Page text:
Bits and pieces of my food consciousness.
It probably doesn’t surprise you that I think about food and what to do with it rather a lot. While I go about my work of of on-line publishing and dealing with electronic formats and trying to understand the emerging needs of scholars, I always have a second track going on in the background that involves “what’s for dinner” and “how do I rate that think I made/we ate last night?” So, a brief glimpse into that part of my brain today:
Frank Bruni has a nice review of Market Table in the NYT Dining section today. It set me dreaming of New York, but what I was really interested in his consideration of what helps a restaurant to succeed in troubled economic times (resulting in a full house at Market Table while more experimental places are seeing thinning crowds). His analysis? Successful places will be warm, soothing, humble, unambiguous, and generous. What sets a restaurant apart is how well it embodies these qualities. His characterization certainly spoke to what draws me to a restaurant these days, but also made me wonder if overall this is good for the food world or not. On the one hand, one always wants to support a return to “honest cooking” done well. On the other, don’t we also want to support the experimenters and the innovators, even if some of the experiments fail in the end? Also, inevitably I’m wondering what restaurants in our area embody these qualities and do so in a way that creates a dining experience worth going out and paying for? Thoughts?
Halloween and the last of our Tantre Farm share led to a surplus of little pumpkins around the house. Some of them ended up in that pumpkin risotto this weekend. The rest sat in the fridge, taunting me, until last night when, needing something to supplement a cheddar, pepper and chorizo frittata, I pulled it out, sauteed it with butter, folded in some diced slow-roasted tomatoes, some ancho chili powder, cumin and salt, scraped the whole mess into a gratin dish and stuck it in a 350 degree oven for half an hour or so. The spices took the pumpkin flavors from North American harvest to Central American warmth. It was perfect, and even more perfect reheated today for lunch; the flavors developed nicely over night and really infused the pumpkin.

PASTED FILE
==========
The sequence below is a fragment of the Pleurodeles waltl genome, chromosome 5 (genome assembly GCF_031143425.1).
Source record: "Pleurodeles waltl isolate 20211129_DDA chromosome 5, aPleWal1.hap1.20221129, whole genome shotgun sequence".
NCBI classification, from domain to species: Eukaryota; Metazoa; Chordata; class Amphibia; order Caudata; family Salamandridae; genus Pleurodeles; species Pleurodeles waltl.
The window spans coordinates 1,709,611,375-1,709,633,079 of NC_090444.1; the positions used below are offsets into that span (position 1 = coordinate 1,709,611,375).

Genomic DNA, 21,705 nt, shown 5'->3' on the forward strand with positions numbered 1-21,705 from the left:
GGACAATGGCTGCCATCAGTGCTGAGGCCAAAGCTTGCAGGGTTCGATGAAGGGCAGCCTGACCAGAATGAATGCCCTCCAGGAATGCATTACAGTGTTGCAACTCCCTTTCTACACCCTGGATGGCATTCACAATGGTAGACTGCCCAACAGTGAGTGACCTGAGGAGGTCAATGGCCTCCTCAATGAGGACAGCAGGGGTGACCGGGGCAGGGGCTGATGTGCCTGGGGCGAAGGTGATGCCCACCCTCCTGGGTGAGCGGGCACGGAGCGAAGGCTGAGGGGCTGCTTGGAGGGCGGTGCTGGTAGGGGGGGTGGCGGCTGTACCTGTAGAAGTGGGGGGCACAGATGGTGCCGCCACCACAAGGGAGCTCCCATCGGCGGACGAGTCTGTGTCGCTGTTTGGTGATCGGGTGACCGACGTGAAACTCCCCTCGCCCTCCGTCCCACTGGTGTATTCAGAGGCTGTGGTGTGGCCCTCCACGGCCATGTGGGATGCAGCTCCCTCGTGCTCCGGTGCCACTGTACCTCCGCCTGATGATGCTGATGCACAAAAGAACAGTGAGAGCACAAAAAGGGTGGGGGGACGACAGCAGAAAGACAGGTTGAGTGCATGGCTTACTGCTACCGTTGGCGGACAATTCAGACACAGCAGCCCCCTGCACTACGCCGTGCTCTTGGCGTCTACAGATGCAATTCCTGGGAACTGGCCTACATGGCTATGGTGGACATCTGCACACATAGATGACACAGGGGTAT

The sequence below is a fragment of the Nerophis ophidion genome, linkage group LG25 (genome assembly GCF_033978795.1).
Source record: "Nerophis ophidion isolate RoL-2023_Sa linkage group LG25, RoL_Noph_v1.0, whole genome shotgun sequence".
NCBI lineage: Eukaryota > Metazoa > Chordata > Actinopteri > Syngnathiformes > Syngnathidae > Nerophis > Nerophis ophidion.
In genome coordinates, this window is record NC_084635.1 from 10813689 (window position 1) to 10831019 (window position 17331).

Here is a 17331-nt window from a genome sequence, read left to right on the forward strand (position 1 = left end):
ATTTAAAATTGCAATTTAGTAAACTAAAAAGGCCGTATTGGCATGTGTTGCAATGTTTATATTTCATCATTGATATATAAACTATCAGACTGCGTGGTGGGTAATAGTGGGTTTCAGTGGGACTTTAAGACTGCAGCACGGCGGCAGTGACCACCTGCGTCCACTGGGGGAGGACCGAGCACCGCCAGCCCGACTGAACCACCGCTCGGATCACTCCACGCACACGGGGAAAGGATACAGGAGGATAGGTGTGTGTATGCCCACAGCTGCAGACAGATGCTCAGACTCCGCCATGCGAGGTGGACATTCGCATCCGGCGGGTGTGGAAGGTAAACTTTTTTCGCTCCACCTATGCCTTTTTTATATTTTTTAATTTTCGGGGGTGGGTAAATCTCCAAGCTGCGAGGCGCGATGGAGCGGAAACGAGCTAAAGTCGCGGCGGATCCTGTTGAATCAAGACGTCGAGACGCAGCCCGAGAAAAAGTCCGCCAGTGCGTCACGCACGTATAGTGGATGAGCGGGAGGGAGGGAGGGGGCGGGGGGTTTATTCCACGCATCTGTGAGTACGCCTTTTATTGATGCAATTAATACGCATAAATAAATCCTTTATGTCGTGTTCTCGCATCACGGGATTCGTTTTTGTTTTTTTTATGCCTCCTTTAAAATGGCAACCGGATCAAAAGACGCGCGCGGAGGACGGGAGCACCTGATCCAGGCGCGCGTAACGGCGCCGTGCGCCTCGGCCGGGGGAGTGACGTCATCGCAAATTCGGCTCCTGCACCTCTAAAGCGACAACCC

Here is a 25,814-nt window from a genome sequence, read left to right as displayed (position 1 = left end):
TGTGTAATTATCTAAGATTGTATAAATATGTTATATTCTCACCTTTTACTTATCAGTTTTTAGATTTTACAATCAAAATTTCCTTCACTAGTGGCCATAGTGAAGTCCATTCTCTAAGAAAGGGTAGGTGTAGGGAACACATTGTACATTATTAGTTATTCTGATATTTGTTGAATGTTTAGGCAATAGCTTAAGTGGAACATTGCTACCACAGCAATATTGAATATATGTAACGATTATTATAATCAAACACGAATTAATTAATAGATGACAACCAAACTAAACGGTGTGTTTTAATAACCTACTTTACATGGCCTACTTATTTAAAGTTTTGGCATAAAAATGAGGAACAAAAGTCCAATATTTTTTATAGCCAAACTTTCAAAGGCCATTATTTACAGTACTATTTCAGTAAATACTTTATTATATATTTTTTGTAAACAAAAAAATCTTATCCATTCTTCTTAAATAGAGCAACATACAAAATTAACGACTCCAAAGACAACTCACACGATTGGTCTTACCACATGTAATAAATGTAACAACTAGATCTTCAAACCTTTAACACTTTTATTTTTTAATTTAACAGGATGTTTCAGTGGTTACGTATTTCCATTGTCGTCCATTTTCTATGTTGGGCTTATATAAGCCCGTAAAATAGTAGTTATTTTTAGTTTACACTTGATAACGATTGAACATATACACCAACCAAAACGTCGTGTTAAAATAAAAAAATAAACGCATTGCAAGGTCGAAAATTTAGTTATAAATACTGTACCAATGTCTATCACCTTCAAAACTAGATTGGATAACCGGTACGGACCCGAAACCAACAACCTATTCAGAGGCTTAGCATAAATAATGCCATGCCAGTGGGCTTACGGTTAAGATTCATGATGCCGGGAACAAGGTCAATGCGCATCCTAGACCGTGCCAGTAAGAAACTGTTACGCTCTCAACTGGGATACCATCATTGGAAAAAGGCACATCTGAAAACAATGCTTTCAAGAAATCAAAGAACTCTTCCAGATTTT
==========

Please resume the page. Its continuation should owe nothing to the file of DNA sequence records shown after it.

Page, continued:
So Monday night, somewhat inexplicably, I found myself making chicken fingers. Okay, the back story is that last week when driving around, three year old Nick piped up from the back seat and requested “chicken nuggets and fries” from McDonalds. His old day-care used to sometimes go through the McDonald’s drive-through for a post-outing treat, and the boy does not forget easily. He asked so nicely, and he so rarely makes a food request, that I humored him. And yes, I ate some fries too. And one bite of nugget. Which led me to think “I’ll show you mcnugget!” So, I sliced chicken breasts into long strips, floured, egged and breadcrumbed them (store-bought breadcrumbs, but pretty good quality), heated up about a half inch of olive oil to a temperature higher than I’m usually comfortable with (just short of smoking) and made up a mess of chicken fingers. Nick was twenty minutes into a tantrum about having his television watching curtailed when I got some in his mouth. Tears stopped. The sun shone. “Mama, I looooovvvveeee these,” he said angelically. Twelve year old Naomi said nothing, just shoveled. But when sometime during dinner I said “I need an idea for a blog post,” she gestured at her plate and said “blog these, these are the best thing ever.”
These are the children that have been raised on souffle and homemade pasta and goat cheese and what do they love best? Chicken fingers. As if chicken had fingers. But, here’s the thing. I liked them too. A lot. And this has made me think about other foods that I’ve left behind but for which I have residual longing. Meatball heroes. Sloppy Joes. Campbell’s Cream of Tomato soup. Do our tastes, as in our taste buds, really change as we grow up or do just our tastes, as in our culturally formed preferences, change? Would a Sloppy Joe make me happy now, and if it did would it be because of the way it tastes or what it makes me remember? And does that distinction matter? I’m not sure, but in the interests of experimentation, I’m trying to find my long dead father’s famous recipe for meatball sandwiches. I bet the kids will like them.